Salvation has always come through faith in Christ. There aren’t some souls in heaven who are there through believing in Christ, and others who are there through some other way.

It could be misleading to say ‘implicit faith’ in Christ was able to save people before the incarnation and passion of our Lord, but that it can no longer do so – it sounds as if God had for some reason become less generous as a result of the atonement. It is rather that implicit faith is no longer able to exist.

‘Implicit’ is stronger than ‘potential’. Something is said to be implicit when it is actually there, but in a hidden way. So those who believed in ‘the Redeemer that God will send us’ were believing in Christ, because He was contained in a hidden way in that definition. But unless they had had not only faith but also a gift of prophecy, their minds didn’t grasp the sacred Humanity of Christ in a way that would allow them to distinguish it, using empirical criteria, from other instances of human nature. That is, they could grasp it as ‘the human nature that will belong to the Redeemer’, but not ‘the human nature that will come into being at a certain time and place, or from a certain mother, or through which such and such visible deeds will be wrought.’

We who live now, if we were to believe in ‘the Redeemer whom God will send us’ would not be believing in Christ, since He is not contained in even a hidden way in that definition. If we believe in ‘the Redeemer whom God has sent’, it is not possible that we should not have in mind some empirical criteria that distinguish the human nature of the Redeemer in whom we believe from other instances of human nature. If we cannot individuate a person him in our minds, we cannot be said to be thinking about him rather than about someone else.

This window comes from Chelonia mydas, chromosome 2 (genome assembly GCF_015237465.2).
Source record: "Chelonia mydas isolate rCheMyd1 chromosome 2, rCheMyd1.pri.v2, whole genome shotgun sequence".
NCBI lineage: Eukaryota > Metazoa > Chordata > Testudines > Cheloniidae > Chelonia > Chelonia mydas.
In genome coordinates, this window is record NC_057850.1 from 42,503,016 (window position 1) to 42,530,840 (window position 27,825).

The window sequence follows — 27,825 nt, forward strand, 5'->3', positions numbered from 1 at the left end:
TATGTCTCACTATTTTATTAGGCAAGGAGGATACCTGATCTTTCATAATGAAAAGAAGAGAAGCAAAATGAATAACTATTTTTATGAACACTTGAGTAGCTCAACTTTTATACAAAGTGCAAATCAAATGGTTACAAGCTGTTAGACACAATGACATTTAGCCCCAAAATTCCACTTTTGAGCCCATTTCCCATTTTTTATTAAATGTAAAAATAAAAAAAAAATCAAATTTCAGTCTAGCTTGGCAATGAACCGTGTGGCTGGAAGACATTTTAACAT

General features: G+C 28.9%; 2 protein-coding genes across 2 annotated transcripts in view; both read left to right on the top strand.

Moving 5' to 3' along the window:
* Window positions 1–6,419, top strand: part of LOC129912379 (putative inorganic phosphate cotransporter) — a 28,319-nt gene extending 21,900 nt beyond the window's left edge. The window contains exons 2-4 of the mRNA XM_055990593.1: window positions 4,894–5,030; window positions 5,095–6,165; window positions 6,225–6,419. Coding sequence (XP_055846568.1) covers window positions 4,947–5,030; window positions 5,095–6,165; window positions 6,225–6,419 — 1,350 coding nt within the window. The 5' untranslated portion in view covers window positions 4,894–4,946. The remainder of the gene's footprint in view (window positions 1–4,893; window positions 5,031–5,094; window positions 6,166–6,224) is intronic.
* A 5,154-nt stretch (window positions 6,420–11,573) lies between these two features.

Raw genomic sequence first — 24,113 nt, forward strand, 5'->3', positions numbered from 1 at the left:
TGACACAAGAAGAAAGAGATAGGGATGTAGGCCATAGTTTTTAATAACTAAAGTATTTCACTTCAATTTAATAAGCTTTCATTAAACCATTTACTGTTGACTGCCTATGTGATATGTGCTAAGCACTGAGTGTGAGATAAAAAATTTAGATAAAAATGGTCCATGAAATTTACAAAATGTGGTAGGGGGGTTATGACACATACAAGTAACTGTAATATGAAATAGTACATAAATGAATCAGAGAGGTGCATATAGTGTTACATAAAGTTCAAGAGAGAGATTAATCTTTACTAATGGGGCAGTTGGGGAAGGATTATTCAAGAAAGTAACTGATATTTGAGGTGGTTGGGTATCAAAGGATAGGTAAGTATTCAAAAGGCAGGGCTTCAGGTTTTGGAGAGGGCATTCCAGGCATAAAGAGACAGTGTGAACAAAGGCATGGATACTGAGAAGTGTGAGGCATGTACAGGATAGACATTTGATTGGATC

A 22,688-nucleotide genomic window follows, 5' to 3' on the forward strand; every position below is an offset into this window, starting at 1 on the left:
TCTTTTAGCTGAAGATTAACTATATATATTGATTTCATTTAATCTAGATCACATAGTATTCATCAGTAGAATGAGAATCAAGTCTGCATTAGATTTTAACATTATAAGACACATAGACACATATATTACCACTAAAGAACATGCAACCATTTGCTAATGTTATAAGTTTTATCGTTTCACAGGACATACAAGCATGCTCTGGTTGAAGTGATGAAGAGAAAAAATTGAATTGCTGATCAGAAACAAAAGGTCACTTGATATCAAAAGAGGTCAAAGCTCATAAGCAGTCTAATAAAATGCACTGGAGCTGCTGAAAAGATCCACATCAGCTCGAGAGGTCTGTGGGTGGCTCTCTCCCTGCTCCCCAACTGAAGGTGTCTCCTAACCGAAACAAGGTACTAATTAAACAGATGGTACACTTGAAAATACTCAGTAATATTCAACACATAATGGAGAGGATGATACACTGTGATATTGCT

The things that individuate him could be very slight. For example, if a missionary comes to a new tribe and says, ‘I bring you news of a Saviour’, meaning Jesus, and works a miracle, then if someone then believes in ‘the God of this missionary’, I don’t see why that should not count as explicit faith in Christ, even though he doesn’t yet know His Name, or when or where He was born, of what stock. The key thing is that the one who believes has in his mind a thought by which the sacred Humanity of Christ is individuated from all others by some empirical fact; and this is what we call explicit faith.

In other words, things are not symmetrical before and after the incarnation. To claim to believe in someone who has come implies a way to individuate that humanity in an empirical way. And a failure to individuate the right humanity would not be faith in the Redeemer.

If someone says, ‘I am ready to believe in the Redeemer if it turns out that God has sent one’, he does not have implicit faith in Christ. He does not have faith at all, though if he is sincere he has a desire for faith.

I think the reason some people get confused here is that they know that there can be such a thing as an implicit desire for baptism – so why not an implicit faith? The answer is that an implicit thing is implicit in something else of the same nature. So the implicit desire for baptism is implicit in an explicit desire to God’s will in all necessary things. What would the implicit faith in Christ be implicit in? There would have to be some act of faith which contained it, and there is none.

It is not that God is less generous after the Incarnation than before it, but that to grasp something (in this case the sacred Humanity of Christ), we must grasp it as it really is. Before it exists, this can only be to grasp it as it is in the mind and purpose of God. Once it exists, this must be to grasp it in its own being: because that is how it now  is.

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